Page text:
Torres, John, Carson, and Araullo, JJ., concur.

Separate Opinions


MORELAND, J., dissenting:chanrob1es virtual 1aw library

On of the provisions in the decision of the court in this case is that "directing the registrar of the Land Court to note on the Government’s certificates of title the fact that the purchasers, whose names appear in the agreed statement and who, at the time of the trial, had paid the full purchase price under the contract, their respective interests thus acquired."cralaw virtua1aw library

Section 40 of Act No. 496 provides that the decree of registration "shall contain a description of the land as finally determined by the court, and shall set forth the estate of the owner, and also, in such manner as to show their relative priority, all particular estates, mortgages, easements, liens, attachments, and other incumbrances, including rights of husband or wife, if any, to which the land or owner’s estate is subject, . . ."cralaw virtua1aw library

In this case the court finds that the Government had made contracts with various persons to sell them certain parcels of land which are included in the land title to which the Government is seeking to register in this proceeding, and that those contracts had been fully performed by the purchasers. The court holds, nevertheless, that the applicant has a title in fee simple and proper for registration; but that the title must be registered subject to the contracts of sale mentioned.

It would seem that a contract of sale is not a lien or an incumbrance nor is it a particular estate or any other of the interests mentioned in section 40 of Act No. 496 which, according to that section, should be noted in the decree of registration. It is not an incumbrance on the land of the owner, but, rather, a reduction of his estate therein. Liens and incumbrances do not affect that quality of the owner’s estate; it still remains a free simple in spite of them. He is still the owner in fee simple no matter how many mortgages or liens he may have created on the land. This is clear not only from principle but from the provisions of the Torrens Act which permits him to register his title, as a title in fee simple, even though it be mortgaged. A contract for the sale of land, however, is a reduction of the estate of the vendor. It transfers an interest therein to the vendee. A contract of sale fully performed on the part of the purchaser makes him the equitable owner of the land. All that remains in the vendor is the naked legal title. The beneficial interest is in the vendee. In such case, would the holder of the naked legal title be able to register his title under the Torrens Law? He has not a title in fee simple as required by section 19 of the Act, nor has he a "title proper for registration" required by section 37. He is not the real owner of the land in the broad sense.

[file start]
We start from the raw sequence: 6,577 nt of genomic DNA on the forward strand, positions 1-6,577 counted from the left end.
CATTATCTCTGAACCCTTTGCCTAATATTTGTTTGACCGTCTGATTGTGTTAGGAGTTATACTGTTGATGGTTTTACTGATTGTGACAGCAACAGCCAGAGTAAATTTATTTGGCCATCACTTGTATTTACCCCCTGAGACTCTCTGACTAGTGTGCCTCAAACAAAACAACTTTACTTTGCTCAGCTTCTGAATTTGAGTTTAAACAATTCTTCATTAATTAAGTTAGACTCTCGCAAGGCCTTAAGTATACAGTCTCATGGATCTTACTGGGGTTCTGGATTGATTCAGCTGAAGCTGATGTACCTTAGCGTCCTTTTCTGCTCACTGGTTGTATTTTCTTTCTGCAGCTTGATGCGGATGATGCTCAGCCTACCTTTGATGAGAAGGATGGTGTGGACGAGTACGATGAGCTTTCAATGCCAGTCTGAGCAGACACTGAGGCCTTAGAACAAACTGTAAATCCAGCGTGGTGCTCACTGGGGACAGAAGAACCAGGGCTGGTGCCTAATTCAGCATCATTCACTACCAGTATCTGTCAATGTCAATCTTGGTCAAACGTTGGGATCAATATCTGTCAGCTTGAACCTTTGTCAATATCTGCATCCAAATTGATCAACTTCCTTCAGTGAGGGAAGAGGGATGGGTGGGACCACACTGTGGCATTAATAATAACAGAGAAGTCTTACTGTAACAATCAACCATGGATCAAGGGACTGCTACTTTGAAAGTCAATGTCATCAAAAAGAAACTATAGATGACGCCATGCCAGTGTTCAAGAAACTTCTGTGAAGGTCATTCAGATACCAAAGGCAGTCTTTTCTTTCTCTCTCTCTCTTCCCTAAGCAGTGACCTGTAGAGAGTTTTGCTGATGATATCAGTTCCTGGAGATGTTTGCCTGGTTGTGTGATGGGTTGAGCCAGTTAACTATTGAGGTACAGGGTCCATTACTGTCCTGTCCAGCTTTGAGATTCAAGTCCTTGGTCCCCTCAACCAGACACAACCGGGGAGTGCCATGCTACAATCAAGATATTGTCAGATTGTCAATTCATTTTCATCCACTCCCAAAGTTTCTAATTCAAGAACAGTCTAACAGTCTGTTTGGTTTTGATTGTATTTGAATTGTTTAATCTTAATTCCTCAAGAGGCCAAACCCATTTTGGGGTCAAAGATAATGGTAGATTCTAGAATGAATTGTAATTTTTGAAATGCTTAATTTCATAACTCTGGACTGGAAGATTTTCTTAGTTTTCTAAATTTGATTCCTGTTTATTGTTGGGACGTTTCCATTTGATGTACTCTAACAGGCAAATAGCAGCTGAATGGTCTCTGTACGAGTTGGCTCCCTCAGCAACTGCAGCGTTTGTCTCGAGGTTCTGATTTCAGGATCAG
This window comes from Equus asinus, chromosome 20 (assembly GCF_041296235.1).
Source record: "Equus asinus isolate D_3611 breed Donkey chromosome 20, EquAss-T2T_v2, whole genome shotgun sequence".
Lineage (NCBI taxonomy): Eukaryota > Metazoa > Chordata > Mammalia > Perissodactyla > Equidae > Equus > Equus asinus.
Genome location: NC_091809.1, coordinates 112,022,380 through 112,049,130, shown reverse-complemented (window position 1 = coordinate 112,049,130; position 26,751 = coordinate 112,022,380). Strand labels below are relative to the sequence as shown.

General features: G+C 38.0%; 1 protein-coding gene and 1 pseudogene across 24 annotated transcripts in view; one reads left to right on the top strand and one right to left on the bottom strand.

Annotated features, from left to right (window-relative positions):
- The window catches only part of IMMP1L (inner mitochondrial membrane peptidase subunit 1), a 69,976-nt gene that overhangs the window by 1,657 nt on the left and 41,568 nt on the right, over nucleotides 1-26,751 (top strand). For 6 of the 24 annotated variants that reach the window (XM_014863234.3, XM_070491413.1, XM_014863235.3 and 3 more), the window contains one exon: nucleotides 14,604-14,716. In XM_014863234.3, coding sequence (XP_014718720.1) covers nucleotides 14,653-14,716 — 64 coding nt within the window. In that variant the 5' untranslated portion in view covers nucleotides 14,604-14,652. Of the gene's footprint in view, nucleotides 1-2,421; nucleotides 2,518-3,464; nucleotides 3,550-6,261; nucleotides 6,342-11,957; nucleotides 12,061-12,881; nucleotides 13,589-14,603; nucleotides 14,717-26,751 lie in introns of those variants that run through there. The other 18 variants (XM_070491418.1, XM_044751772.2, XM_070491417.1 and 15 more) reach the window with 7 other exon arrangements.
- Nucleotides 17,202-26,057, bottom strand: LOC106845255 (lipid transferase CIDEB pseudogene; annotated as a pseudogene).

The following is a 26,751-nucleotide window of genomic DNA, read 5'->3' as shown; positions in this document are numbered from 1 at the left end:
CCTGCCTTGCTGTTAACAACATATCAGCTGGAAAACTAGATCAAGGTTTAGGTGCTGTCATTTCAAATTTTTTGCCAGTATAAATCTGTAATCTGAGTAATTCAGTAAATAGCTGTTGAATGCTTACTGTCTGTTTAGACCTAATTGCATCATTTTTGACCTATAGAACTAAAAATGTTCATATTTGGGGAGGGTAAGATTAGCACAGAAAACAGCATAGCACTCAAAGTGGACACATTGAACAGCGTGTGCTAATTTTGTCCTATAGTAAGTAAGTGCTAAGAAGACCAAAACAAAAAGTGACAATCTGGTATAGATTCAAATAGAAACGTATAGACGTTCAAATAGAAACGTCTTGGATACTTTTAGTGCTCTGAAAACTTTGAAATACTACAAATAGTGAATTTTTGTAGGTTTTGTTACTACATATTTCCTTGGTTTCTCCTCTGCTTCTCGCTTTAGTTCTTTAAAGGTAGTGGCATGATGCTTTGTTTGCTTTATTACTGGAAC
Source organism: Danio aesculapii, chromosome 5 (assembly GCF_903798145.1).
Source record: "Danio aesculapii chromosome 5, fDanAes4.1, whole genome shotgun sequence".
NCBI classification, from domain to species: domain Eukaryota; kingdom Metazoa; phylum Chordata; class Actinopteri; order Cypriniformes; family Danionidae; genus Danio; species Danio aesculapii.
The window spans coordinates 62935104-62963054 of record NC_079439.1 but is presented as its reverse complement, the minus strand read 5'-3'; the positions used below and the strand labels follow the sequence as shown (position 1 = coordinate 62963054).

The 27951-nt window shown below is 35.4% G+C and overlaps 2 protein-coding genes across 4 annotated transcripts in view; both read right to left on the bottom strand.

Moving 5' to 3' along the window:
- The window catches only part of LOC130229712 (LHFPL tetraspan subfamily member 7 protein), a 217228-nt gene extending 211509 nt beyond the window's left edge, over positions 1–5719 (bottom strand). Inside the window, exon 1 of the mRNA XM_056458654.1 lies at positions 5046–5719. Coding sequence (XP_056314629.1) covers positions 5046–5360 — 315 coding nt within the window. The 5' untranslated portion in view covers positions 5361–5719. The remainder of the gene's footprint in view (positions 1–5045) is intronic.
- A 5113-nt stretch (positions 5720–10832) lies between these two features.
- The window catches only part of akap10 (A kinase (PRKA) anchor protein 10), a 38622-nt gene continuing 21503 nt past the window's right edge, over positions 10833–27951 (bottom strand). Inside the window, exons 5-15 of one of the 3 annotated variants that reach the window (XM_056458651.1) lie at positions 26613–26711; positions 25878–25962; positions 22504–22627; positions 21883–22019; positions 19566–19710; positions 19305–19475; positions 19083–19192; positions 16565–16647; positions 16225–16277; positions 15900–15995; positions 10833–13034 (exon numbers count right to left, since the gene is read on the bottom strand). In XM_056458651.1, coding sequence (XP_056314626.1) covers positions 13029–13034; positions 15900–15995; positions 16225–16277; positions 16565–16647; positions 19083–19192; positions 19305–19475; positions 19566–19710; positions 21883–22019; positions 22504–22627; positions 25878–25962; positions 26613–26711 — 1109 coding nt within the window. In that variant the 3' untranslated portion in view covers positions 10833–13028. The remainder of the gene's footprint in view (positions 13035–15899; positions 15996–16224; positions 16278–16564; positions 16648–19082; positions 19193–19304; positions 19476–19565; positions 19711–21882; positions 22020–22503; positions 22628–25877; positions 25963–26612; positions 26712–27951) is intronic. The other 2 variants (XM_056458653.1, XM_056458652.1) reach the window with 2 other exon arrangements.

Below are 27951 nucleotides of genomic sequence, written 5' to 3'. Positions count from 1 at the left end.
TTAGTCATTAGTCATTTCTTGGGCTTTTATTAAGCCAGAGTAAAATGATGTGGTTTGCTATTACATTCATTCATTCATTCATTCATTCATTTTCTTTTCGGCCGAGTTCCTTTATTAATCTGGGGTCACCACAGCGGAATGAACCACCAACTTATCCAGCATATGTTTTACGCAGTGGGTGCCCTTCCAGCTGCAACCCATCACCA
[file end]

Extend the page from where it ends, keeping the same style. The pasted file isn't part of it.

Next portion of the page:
An interest acquired under a contract of sale is, as I have said, not one that can be noted under section 40, as it is not a lien or an incumbrance or a particular estate. A contract of sale, fully performed by the vendee reduces the title of the vendor below that of a fee simple and prevents the registration in the vendor of a fee simple.

It would seem, therefore, that a contract of sale fully performed on the part of the purchaser would prevent registration, not modify registration. It deprives the owner of a title "proper for registration;" and is not an incumbrance or lien and does not create an incumbrance or a lien which must be noted on the owner’s registered title to save the holder from loss. It would seem to be a necessary conclusion that the order to note the contracts of sale in this case on the applicant’s certificate of title is in conflict with the decree of registration in the name of the so-called owner. If those contracts exist as stated and declared by this court then the applicant is not the owner "in fee simple" and has not title "proper for registration."